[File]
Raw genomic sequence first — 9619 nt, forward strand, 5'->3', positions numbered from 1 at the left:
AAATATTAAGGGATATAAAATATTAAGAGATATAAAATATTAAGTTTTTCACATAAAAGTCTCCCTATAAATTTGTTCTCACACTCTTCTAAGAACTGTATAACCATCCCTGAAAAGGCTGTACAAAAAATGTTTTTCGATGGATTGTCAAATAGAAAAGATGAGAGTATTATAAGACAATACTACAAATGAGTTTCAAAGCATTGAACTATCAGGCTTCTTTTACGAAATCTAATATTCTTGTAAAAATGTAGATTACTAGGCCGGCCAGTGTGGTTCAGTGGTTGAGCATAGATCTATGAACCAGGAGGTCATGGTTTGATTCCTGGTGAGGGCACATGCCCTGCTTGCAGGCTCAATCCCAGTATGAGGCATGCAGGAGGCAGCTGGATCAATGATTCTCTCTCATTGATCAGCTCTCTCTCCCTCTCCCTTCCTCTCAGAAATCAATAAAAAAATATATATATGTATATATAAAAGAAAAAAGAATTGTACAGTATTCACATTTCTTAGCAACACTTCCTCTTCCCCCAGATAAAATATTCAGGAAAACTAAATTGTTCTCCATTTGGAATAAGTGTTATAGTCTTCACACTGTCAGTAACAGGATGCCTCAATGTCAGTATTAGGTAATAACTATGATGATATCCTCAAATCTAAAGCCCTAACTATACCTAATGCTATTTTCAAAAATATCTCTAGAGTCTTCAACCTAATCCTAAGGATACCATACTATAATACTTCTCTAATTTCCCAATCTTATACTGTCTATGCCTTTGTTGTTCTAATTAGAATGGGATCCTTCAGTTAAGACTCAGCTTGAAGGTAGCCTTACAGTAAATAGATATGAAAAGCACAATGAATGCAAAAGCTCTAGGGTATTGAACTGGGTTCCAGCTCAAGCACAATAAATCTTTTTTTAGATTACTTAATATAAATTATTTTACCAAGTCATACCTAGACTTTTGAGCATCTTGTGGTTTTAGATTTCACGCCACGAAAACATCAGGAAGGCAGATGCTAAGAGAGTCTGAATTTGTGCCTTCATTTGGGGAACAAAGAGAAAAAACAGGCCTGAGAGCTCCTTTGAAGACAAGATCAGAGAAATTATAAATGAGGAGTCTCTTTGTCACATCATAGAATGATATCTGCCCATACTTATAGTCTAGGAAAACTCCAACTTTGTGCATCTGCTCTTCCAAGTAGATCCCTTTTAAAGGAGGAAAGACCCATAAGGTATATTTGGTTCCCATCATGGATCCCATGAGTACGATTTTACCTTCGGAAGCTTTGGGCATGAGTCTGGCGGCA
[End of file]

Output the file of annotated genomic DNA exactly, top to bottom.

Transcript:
Raw genomic sequence first — 9619 nt, forward strand, 5'->3', positions numbered from 1 at the left:
AAATATTAAGGGATATAAAATATTAAGAGATATAAAATATTAAGTTTTTCACATAAAAGTCTCCCTATAAATTTGTTCTCACACTCTTCTAAGAACTGTATAACCATCCCTGAAAAGGCTGTACAAAAAATGTTTTTCGATGGATTGTCAAATAGAAAAGATGAGAGTATTATAAGACAATACTACAAATGAGTTTCAAAGCATTGAACTATCAGGCTTCTTTTACGAAATCTAATATTCTTGTAAAAATGTAGATTACTAGGCCGGCCAGTGTGGTTCAGTGGTTGAGCATAGATCTATGAACCAGGAGGTCATGGTTTGATTCCTGGTGAGGGCACATGCCCTGCTTGCAGGCTCAATCCCAGTATGAGGCATGCAGGAGGCAGCTGGATCAATGATTCTCTCTCATTGATCAGCTCTCTCTCCCTCTCCCTTCCTCTCAGAAATCAATAAAAAAATATATATATGTATATATAAAAGAAAAAAGAATTGTACAGTATTCACATTTCTTAGCAACACTTCCTCTTCCCCCAGATAAAATATTCAGGAAAACTAAATTGTTCTCCATTTGGAATAAGTGTTATAGTCTTCACACTGTCAGTAACAGGATGCCTCAATGTCAGTATTAGGTAATAACTATGATGATATCCTCAAATCTAAAGCCCTAACTATACCTAATGCTATTTTCAAAAATATCTCTAGAGTCTTCAACCTAATCCTAAGGATACCATACTATAATACTTCTCTAATTTCCCAATCTTATACTGTCTATGCCTTTGTTGTTCTAATTAGAATGGGATCCTTCAGTTAAGACTCAGCTTGAAGGTAGCCTTACAGTAAATAGATATGAAAAGCACAATGAATGCAAAAGCTCTAGGGTATTGAACTGGGTTCCAGCTCAAGCACAATAAATCTTTTTTTAGATTACTTAATATAAATTATTTTACCAAGTCATACCTAGACTTTTGAGCATCTTGTGGTTTTAGATTTCACGCCACGAAAACATCAGGAAGGCAGATGCTAAGAGAGTCTGAATTTGTGCCTTCATTTGGGGAACAAAGAGAAAAAACAGGCCTGAGAGCTCCTTTGAAGACAAGATCAGAGAAATTATAAATGAGGAGTCTCTTTGTCACATCATAGAATGATATCTGCCCATACTTATAGTCTAGGAAAACTCCAACTTTGTGCATCTGCTCTTCCAAGTAGATCCCTTTTAAAGGAGGAAAGACCCATAAGGTATATTTGGTTCCCATCATGGATCCCATGAGTACGATTTTACCTTCGGAAGCTTTGGGCATGAGTCTGGCGGCA